As a newly homeless teenager, he got a lift to Stoke to see a girl he’d met on holiday, only to find that she still lived with her parents and they weren’t keen on her seeing him. He slept in her garden for a night and then set off on foot for home. On the way back, he also slept in a Wendy House in a large pub beer garden, waking up to find himself in the middle of a car boot sale that was taking place around him.

Lewis, 36, has been through long periods of homelessness since then, living on and off the street. “I lived in a hostel for a few months. There were 30 rooms and most of the residents were straight out of prison and doing drugs. I could taste the heroin in the air. So I took a tent and went and lived in the woods for six months. That was better.”

Has he ever used drugs? “No, they never appealed to me. I don’t even drink alcohol because I don’t like the feeling of being drunk. I don’t like being out of control.”

Behind his magazines on the cabinet are photos of Lewis and his partner, who works down at the local shopping centre. They’ve been together for a few years now, having met when he was selling the magazine in Preston, before he got his Lytham pitch. Lewis credits her with saving his life and setting him on the road to stability: “If I didn’t have Jade and the dog I wouldn’t be here now.”

Brew and photoshoot finished, it’s time to set off again. Lewis wants to show us his lockup where he stores more of his scrap, but he’s got some logs to deliver first. A tree surgeon supplies him with logs, which he chops up and bags. He then exchanges them for a hot meal or a lift to the scrapyard. Today he’s dropping a sack of logs at the door of a retired joiner who lives a few streets away and who has promised to build him some shelves in return.

As we walk, every street, every corner, has a memory and a story connected to it. We pass a large container yard that used to be a skate park. “That’s where I lost my two front teeth when I was a teenager. Never had the money to get them fixed.”

There’s a building he once helped strip out – a job so big he’d hired a group of local lads who used to hang around on the street to help him.

There’s a café where he once went asking for food because he was close to passing out, having not eaten for three days. “The woman serving let me have a cake and I was able to get to the scrapyard to sell something. I went back the next day and paid her.”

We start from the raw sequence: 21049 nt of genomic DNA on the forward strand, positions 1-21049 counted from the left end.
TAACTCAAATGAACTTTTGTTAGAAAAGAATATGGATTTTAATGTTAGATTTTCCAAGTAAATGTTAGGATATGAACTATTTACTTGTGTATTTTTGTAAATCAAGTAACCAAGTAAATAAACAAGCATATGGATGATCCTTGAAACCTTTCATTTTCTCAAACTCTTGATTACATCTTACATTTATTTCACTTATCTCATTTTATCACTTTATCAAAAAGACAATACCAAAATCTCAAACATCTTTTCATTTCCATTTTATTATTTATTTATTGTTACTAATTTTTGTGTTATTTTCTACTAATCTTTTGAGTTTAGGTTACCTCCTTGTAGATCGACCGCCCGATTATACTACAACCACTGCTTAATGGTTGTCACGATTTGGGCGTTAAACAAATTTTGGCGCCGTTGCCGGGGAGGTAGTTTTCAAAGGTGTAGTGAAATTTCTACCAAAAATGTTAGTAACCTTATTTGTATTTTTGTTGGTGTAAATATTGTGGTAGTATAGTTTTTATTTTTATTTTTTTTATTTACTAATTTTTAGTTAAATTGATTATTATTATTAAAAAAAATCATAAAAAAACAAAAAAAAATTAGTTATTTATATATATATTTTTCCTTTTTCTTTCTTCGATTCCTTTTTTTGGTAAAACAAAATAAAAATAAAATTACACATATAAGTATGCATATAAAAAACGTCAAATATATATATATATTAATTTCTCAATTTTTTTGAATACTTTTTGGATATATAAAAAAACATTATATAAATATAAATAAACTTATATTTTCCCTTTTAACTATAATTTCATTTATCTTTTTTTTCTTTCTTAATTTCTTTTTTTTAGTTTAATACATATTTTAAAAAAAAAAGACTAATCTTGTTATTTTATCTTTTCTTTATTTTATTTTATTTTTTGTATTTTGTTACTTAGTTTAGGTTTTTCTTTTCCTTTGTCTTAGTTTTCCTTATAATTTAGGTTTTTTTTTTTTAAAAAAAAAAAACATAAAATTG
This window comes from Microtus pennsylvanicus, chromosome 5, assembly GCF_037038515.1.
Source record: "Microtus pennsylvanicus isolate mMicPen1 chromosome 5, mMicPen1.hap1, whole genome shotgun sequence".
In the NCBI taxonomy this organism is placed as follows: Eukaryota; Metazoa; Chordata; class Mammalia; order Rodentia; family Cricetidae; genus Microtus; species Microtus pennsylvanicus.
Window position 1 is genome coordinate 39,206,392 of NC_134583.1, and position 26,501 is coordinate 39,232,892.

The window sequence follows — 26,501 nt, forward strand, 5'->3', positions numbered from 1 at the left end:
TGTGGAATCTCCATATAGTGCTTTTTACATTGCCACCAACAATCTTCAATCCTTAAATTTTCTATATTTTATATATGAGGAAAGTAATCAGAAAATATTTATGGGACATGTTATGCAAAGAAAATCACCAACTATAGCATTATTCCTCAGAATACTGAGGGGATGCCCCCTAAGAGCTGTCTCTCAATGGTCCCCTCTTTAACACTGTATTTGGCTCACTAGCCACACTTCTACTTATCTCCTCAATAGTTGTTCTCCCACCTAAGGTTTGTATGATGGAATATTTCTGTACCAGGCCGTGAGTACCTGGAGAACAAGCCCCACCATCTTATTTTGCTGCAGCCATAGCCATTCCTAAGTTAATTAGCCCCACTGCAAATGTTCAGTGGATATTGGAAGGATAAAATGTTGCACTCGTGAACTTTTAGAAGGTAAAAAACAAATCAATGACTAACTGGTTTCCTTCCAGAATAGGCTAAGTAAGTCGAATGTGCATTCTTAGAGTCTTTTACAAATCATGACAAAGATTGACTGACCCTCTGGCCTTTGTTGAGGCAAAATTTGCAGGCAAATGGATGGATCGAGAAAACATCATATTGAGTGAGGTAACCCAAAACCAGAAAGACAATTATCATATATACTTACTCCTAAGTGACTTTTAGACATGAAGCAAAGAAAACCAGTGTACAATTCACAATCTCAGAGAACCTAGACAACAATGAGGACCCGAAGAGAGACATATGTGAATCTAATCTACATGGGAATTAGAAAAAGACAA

As well as the memories, there’s all that metal to be found. He spies a bike wheel in a bush and makes a note to come back and get it later. He’s always on the lookout for stuff. “All these 20ps here and 30ps there add up,” he says. “Anything productive is a bit productive, better than not productive at all.”

We turn another corner and see a pile of junk outside a terraced house and some bloke bringing more bits out. Lewis hurries to knock at the door and the bloke answers. His name is Royston and he’s helping an old lady have a clear-out.

“Take whatever you can carry,” says Royston, impressed by Lewis’s entrepreneurial spirit.

As they chat, a white van cruises up the road, slows and the window is wound down. “Can we take this metal, mate?” the driver shouts.

“This one’s already bagged it,” Royston says. The lad looks Lewis up and down and then speeds off again.

“They’ll be back as soon as I’m gone,” sighs Lewis, aware that he’ll not be able to carry everything Royston has on offer today. He relies on friends and neighbours to give him a lift to the nearest yard every few months since he can’t drive himself. He says he doesn’t like the responsibility of being behind
the wheel.

“I’m the only one in Preston left doing this scrap metal business without a van,” he says. “I’m an old-fashioned rag and bone man.”

But he likes the local fame this brings him. “People will remember me when I’m dead – they won’t remember a bloke in a white van but they will remember a bloke who walks around town with a trolley full of metal.”

We finally get to the lockup and set up some more photos. At one time, Lewis had four of these lockups in different parts of the city. He used to sleep in one of them. Then he moved everything, including himself, into one large warehouse. But that was set on fire by local kids and he lost everything and had to start all over again.

How’s life now? “I’m better, yeah. Not 100 per cent but definitely in a better place. I have a girlfriend and a dog now – that’s something. For the last 15 years I had no reason to get out of bed.”

He’s proud of the way he’s trying to get by, selling scrap and the magazines, trying his hand at creative writing and doing what he can to support people locally. He doesn’t care what others think of his life choices. He’s “doing it his way”.

And what about the future? He and Jade are engaged and there’s talk of kids. And there’s always the hope that he can take the scrap metal business to the next level one day. But he doesn’t seem in any rush.

“These days, everyone wants everything. But if you had everything, what would you get for Christmas?” he says. And what would he want for Christmas?

“A horse and cart,” he laughs. “But then again, where would I put it?”